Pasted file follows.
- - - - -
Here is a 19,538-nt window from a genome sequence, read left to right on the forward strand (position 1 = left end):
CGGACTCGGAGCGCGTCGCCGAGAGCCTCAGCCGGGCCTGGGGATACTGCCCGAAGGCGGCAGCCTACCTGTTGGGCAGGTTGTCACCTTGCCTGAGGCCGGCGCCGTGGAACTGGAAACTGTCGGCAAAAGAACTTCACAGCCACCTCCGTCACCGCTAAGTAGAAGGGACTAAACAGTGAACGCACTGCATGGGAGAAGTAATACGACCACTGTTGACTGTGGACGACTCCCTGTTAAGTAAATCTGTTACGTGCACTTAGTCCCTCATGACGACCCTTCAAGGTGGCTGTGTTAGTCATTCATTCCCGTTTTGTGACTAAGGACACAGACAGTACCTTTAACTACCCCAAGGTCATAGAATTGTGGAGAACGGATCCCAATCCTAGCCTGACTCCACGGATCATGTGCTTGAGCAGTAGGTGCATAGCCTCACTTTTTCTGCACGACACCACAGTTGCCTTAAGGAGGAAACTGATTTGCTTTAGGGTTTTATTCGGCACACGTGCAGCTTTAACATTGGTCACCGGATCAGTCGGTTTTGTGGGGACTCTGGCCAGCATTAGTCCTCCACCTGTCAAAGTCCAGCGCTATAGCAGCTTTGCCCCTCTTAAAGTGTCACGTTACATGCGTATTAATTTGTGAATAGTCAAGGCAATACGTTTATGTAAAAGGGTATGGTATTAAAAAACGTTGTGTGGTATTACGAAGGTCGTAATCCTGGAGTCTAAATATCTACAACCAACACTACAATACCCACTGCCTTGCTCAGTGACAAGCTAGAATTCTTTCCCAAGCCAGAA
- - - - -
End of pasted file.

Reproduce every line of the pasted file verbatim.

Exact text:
Here is a 19,538-nt window from a genome sequence, read left to right on the forward strand (position 1 = left end):
CGGACTCGGAGCGCGTCGCCGAGAGCCTCAGCCGGGCCTGGGGATACTGCCCGAAGGCGGCAGCCTACCTGTTGGGCAGGTTGTCACCTTGCCTGAGGCCGGCGCCGTGGAACTGGAAACTGTCGGCAAAAGAACTTCACAGCCACCTCCGTCACCGCTAAGTAGAAGGGACTAAACAGTGAACGCACTGCATGGGAGAAGTAATACGACCACTGTTGACTGTGGACGACTCCCTGTTAAGTAAATCTGTTACGTGCACTTAGTCCCTCATGACGACCCTTCAAGGTGGCTGTGTTAGTCATTCATTCCCGTTTTGTGACTAAGGACACAGACAGTACCTTTAACTACCCCAAGGTCATAGAATTGTGGAGAACGGATCCCAATCCTAGCCTGACTCCACGGATCATGTGCTTGAGCAGTAGGTGCATAGCCTCACTTTTTCTGCACGACACCACAGTTGCCTTAAGGAGGAAACTGATTTGCTTTAGGGTTTTATTCGGCACACGTGCAGCTTTAACATTGGTCACCGGATCAGTCGGTTTTGTGGGGACTCTGGCCAGCATTAGTCCTCCACCTGTCAAAGTCCAGCGCTATAGCAGCTTTGCCCCTCTTAAAGTGTCACGTTACATGCGTATTAATTTGTGAATAGTCAAGGCAATACGTTTATGTAAAAGGGTATGGTATTAAAAAACGTTGTGTGGTATTACGAAGGTCGTAATCCTGGAGTCTAAATATCTACAACCAACACTACAATACCCACTGCCTTGCTCAGTGACAAGCTAGAATTCTTTCCCAAGCCAGAA